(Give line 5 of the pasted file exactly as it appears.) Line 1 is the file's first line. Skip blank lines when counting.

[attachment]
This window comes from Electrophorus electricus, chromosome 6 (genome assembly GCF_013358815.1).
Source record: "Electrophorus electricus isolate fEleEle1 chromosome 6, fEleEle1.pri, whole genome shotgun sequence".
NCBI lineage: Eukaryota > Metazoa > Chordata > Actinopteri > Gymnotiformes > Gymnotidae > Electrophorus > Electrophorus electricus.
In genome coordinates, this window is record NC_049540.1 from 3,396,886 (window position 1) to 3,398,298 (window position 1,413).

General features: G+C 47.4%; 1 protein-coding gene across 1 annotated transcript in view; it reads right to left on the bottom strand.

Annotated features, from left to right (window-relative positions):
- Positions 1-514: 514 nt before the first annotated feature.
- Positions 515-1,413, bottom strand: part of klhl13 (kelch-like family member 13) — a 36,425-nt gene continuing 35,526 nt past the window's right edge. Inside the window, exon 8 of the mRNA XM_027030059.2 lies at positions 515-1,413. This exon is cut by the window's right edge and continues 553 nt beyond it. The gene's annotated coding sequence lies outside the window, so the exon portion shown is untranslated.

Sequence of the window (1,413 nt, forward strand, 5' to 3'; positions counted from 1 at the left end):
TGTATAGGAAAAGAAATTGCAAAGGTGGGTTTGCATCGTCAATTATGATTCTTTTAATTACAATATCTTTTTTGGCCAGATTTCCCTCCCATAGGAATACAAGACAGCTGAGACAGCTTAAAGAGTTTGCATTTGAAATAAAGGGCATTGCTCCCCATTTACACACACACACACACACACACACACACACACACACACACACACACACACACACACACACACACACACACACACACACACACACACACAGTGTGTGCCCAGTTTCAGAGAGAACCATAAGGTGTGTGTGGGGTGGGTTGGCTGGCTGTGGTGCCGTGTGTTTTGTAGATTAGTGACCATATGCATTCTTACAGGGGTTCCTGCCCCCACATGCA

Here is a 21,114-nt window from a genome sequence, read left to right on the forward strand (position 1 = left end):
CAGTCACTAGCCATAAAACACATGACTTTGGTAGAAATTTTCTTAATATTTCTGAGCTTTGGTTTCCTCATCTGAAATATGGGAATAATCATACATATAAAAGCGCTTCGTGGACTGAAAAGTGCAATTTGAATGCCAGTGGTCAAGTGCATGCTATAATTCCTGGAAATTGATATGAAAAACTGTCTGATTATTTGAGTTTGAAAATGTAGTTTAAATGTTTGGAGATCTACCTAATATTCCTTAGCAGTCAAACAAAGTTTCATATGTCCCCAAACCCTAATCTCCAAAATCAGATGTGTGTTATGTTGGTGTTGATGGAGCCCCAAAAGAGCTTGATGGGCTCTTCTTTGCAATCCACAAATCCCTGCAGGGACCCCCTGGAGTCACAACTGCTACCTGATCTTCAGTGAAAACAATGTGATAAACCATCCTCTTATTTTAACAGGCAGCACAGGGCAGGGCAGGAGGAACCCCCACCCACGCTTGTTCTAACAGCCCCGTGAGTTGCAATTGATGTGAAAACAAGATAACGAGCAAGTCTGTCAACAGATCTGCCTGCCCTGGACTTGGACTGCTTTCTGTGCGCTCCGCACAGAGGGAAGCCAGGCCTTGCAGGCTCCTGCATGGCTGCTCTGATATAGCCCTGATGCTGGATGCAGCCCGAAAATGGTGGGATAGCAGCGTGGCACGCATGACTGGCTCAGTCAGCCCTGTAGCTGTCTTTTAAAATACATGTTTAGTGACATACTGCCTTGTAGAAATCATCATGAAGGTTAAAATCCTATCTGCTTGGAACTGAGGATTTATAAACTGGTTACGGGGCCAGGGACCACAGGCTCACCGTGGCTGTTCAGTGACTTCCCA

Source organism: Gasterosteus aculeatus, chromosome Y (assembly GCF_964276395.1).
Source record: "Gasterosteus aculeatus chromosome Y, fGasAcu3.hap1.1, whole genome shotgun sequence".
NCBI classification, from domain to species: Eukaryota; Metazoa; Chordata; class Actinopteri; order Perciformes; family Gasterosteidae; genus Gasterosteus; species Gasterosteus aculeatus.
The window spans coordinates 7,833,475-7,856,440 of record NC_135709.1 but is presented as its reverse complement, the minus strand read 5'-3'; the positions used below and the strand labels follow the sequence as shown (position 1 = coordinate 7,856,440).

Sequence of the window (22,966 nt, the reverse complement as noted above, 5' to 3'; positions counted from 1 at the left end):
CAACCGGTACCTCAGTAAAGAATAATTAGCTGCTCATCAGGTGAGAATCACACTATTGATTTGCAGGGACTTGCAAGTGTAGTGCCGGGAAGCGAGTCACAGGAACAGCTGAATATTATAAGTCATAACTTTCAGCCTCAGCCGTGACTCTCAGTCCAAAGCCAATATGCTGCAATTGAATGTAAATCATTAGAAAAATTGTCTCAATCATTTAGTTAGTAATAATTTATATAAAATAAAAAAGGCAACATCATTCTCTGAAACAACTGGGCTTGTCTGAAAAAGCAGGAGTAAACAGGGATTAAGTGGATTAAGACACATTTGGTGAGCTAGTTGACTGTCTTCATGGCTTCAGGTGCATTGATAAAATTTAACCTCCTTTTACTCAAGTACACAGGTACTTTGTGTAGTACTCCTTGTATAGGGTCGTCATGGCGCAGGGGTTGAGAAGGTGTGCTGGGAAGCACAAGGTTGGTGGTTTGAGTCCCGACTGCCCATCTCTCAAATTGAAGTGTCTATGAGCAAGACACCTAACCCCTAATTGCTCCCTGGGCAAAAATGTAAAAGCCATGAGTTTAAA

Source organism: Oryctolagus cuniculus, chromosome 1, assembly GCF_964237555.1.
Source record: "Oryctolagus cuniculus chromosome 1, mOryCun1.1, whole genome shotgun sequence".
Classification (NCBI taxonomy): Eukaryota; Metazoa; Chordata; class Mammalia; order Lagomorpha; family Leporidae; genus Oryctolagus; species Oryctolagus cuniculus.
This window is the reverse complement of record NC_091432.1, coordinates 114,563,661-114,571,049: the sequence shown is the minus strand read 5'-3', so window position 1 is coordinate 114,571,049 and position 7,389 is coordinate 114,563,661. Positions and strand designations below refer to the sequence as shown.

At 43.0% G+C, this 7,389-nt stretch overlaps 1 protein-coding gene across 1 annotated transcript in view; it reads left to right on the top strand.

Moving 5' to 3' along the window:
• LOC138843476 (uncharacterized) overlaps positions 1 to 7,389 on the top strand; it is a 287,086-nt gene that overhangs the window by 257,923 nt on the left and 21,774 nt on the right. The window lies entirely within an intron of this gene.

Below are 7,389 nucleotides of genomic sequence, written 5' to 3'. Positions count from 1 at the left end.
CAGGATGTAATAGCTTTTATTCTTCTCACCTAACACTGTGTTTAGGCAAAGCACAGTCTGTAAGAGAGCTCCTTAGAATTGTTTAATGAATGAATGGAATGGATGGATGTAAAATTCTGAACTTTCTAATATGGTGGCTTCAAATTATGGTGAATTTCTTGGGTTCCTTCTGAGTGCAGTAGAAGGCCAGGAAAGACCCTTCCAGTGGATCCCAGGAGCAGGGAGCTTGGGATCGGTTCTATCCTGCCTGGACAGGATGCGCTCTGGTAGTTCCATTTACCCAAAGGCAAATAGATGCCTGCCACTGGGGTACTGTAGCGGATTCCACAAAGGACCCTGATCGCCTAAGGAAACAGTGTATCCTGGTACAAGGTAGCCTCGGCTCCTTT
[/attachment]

General features: G+C 47.4%; 1 protein-coding gene across 1 annotated transcript in view; it reads right to left on the bottom strand.